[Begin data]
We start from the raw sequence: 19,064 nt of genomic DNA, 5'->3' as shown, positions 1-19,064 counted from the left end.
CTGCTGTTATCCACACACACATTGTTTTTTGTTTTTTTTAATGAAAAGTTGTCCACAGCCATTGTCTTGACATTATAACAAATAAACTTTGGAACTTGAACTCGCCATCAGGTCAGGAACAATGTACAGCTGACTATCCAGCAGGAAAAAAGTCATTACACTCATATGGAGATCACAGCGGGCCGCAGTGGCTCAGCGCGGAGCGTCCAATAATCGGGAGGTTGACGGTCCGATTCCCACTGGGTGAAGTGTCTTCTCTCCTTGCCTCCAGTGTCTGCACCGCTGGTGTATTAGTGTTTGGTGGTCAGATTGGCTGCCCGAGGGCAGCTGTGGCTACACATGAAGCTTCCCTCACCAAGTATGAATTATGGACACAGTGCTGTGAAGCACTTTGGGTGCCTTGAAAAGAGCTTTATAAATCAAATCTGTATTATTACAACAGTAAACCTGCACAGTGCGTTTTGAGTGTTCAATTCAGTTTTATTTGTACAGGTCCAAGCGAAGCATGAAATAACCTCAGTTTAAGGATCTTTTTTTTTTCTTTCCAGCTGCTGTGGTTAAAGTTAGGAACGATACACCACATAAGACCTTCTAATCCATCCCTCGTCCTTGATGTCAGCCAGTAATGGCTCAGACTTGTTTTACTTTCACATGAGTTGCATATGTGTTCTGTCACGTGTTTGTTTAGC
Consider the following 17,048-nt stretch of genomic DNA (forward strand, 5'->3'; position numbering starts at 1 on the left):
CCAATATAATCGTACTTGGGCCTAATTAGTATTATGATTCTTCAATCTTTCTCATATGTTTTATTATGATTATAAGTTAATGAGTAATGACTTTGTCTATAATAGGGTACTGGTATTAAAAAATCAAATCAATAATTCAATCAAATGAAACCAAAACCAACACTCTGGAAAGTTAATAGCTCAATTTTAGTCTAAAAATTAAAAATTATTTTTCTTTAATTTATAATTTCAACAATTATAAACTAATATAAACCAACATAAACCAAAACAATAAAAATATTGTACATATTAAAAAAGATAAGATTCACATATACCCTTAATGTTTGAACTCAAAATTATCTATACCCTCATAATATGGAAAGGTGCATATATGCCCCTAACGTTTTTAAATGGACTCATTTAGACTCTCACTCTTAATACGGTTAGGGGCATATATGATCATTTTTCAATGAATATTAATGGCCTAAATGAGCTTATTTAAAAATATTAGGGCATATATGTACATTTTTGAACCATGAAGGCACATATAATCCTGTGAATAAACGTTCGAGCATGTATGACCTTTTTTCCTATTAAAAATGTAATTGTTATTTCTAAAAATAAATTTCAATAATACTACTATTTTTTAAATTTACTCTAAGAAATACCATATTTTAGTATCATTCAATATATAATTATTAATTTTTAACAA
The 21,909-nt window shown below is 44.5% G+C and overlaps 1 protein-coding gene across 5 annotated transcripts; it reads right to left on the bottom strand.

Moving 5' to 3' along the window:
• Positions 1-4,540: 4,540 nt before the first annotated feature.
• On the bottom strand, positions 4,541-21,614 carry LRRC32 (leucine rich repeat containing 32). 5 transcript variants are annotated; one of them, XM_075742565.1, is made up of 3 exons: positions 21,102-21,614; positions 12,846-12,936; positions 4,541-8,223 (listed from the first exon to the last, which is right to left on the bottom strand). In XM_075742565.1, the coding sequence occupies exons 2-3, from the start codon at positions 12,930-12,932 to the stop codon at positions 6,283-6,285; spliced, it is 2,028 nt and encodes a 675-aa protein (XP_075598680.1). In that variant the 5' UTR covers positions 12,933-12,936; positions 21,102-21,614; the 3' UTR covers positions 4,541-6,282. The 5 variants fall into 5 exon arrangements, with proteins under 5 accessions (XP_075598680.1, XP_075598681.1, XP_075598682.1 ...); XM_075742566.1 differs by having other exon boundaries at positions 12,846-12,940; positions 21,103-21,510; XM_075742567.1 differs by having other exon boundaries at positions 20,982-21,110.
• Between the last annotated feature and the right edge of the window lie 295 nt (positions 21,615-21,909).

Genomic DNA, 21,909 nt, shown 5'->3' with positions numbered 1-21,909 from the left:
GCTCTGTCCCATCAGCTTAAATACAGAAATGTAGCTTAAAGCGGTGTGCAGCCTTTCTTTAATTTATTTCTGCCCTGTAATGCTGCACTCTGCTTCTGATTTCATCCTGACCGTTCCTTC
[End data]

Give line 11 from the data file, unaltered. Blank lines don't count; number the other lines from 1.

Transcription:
GCTCTGTCCCATCAGCTTAAATACAGAAATGTAGCTTAAAGCGGTGTGCAGCCTTTCTTTAATTTATTTCTGCCCTGTAATGCTGCACTCTGCTTCTGATTTCATCCTGACCGTTCCTTC